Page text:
Seventeen-year-old Paul Smith’s new play delivers a sobering fist in the guts with exceptional simplicity and clarity of purpose. Its subject matter is a young girl caught in a cycle of abuse at the hands of her father, and its target is complacency. Locked in a room littered with cuddly toys she has arranged into poses of affection and violence, she tunes into the airwaves of her CB radio in search of other human contact. Through the interference she at last finds the friendly voice of a cab driver.
Smith has delicately crafted this relationship, which revolves around the cabbie’s genuine desire to help but also unwittingly manipulates the sexuality of a young girl confused by her father’s lies. The result is 35 minutes of tense drama, in which the voice of kindness tantalises both the girl and the audience with the chance of rescue. However, no sentimental panacea is offered by this young writer. A voice of kindness communicated by radio waves has no power to help, and we are left with the bare fact of the modern age: in a global technological village everyone is alone.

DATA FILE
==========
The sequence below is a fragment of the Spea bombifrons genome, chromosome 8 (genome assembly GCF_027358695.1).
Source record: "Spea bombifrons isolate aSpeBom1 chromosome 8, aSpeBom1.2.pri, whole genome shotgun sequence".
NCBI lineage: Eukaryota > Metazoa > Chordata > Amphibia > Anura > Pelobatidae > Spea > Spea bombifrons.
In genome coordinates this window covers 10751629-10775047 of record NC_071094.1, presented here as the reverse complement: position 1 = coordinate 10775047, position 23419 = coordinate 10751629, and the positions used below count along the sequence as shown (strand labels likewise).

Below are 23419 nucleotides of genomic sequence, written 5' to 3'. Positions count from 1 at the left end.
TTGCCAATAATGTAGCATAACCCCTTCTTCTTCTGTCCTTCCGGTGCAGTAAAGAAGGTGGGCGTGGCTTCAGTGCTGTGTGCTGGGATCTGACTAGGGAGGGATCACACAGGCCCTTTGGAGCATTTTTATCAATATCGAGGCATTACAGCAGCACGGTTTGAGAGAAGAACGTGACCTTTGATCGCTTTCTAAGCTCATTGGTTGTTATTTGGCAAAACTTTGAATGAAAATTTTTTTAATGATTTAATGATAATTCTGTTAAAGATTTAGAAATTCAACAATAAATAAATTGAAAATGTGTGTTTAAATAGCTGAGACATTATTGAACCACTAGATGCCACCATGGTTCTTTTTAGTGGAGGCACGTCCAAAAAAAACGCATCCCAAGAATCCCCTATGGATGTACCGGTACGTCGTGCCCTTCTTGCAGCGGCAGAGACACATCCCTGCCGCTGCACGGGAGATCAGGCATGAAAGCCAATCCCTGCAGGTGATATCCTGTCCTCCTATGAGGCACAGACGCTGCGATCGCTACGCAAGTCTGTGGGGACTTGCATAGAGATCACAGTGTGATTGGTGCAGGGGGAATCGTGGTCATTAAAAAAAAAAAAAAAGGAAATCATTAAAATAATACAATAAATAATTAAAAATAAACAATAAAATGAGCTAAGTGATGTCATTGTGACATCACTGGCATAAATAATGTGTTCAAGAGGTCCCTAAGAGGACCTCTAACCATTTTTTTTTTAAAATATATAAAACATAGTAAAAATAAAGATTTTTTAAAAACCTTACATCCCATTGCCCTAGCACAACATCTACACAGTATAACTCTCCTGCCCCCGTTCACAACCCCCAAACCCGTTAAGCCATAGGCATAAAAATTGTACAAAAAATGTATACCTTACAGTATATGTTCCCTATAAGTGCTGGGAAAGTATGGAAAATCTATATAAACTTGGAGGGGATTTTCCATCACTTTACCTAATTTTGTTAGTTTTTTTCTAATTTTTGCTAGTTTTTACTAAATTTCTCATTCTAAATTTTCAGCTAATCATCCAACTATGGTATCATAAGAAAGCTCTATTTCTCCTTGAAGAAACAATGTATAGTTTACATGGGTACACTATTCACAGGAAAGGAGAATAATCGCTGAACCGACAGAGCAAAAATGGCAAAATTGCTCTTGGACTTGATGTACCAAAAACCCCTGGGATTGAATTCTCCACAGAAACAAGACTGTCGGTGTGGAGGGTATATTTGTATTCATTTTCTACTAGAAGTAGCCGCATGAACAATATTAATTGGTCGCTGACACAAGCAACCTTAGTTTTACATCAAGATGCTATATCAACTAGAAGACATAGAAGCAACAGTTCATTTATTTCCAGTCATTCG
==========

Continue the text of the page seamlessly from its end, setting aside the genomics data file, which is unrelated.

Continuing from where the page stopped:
The males voices are essentially cyphers for aggression and sympathy rather than fully-drawn characters, and it is between these two forces that Julie Smith charts her portrayal of the young girl. This young actress plays with an assurance and charm that would put many old pros to shame. She is blessed with a rare naturalness on stage that allows the audience to be completely convinced, and it is this which holds the production together. The writing requires empathy for the play to deliver its shock, and this Julie Smith deftly accomplishes.
The piece is produced by On Air Theatre Company, the theatrical wing of Independent Drama Radio, and the translation from radio to theatre is a largely successful one. By presenting the girl’s room in theatrical reality, the focus is thrown firmly onto the injustice of the girl’s plight. It is to be hoped that Paul Smith’s taut dialogue and Julie Smith’s undoubted acting talent will combine again in the near future.